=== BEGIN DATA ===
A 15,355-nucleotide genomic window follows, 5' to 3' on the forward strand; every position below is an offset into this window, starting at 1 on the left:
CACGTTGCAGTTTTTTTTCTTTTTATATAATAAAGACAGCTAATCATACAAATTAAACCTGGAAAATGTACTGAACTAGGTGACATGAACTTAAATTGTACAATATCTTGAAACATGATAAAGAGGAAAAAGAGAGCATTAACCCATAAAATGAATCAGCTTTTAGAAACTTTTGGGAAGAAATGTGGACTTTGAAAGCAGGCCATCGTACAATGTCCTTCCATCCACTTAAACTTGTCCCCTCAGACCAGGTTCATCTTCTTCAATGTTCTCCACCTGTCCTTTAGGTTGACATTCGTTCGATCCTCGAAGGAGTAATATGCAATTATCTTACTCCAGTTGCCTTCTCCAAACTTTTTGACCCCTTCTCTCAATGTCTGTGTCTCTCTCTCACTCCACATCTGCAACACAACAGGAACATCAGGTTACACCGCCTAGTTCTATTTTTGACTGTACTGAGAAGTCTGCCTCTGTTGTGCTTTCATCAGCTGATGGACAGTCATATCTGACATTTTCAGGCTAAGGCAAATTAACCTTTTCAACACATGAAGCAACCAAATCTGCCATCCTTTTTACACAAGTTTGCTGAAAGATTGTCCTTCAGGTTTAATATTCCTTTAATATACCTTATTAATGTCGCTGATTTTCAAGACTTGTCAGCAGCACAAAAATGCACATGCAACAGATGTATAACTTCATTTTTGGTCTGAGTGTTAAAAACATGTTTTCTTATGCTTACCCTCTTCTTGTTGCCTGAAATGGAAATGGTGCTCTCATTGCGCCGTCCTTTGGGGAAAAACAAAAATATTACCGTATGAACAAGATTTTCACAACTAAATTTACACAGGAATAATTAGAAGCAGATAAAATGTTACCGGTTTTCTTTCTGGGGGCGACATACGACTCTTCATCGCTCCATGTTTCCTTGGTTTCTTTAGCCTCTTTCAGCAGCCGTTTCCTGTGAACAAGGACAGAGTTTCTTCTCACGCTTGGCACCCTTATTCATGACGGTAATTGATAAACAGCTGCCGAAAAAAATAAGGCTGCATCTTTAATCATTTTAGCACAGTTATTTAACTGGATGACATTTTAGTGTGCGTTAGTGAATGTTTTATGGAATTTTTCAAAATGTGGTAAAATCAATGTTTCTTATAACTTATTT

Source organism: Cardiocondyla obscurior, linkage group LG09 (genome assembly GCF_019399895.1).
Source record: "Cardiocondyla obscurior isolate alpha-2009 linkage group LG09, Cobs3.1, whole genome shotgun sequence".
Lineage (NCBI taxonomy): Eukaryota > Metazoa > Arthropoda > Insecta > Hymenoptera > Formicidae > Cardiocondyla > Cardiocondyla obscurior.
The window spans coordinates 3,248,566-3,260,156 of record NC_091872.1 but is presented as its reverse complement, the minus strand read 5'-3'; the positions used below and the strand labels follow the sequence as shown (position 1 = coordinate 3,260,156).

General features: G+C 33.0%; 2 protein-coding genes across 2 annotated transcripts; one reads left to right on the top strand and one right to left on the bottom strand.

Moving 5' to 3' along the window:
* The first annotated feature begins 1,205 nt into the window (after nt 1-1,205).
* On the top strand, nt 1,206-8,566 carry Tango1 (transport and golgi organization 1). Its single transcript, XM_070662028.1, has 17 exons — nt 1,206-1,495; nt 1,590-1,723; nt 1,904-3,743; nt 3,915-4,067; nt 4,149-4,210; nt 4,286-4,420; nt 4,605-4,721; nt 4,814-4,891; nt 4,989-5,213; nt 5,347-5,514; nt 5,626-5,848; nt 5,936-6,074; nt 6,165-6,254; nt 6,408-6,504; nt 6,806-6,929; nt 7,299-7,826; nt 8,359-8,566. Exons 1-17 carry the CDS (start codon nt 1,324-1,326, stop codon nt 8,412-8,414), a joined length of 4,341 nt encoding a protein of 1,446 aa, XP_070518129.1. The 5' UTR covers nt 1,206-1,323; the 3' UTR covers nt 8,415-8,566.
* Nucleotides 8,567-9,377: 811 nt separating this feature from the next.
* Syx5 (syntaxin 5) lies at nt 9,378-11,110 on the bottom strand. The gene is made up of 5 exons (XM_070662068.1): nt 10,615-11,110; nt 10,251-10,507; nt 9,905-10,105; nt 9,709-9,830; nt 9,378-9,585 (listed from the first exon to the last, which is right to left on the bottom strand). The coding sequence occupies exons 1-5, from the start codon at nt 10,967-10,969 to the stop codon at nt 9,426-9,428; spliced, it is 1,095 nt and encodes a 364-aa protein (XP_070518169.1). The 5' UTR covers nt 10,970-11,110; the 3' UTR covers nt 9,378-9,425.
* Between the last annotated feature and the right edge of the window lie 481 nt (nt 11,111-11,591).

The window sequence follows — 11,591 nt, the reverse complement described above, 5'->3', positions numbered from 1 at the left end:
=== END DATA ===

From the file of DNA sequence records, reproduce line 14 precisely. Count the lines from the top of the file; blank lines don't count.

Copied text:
The window sequence follows — 11,591 nt, the reverse complement described above, 5'->3', positions numbered from 1 at the left end: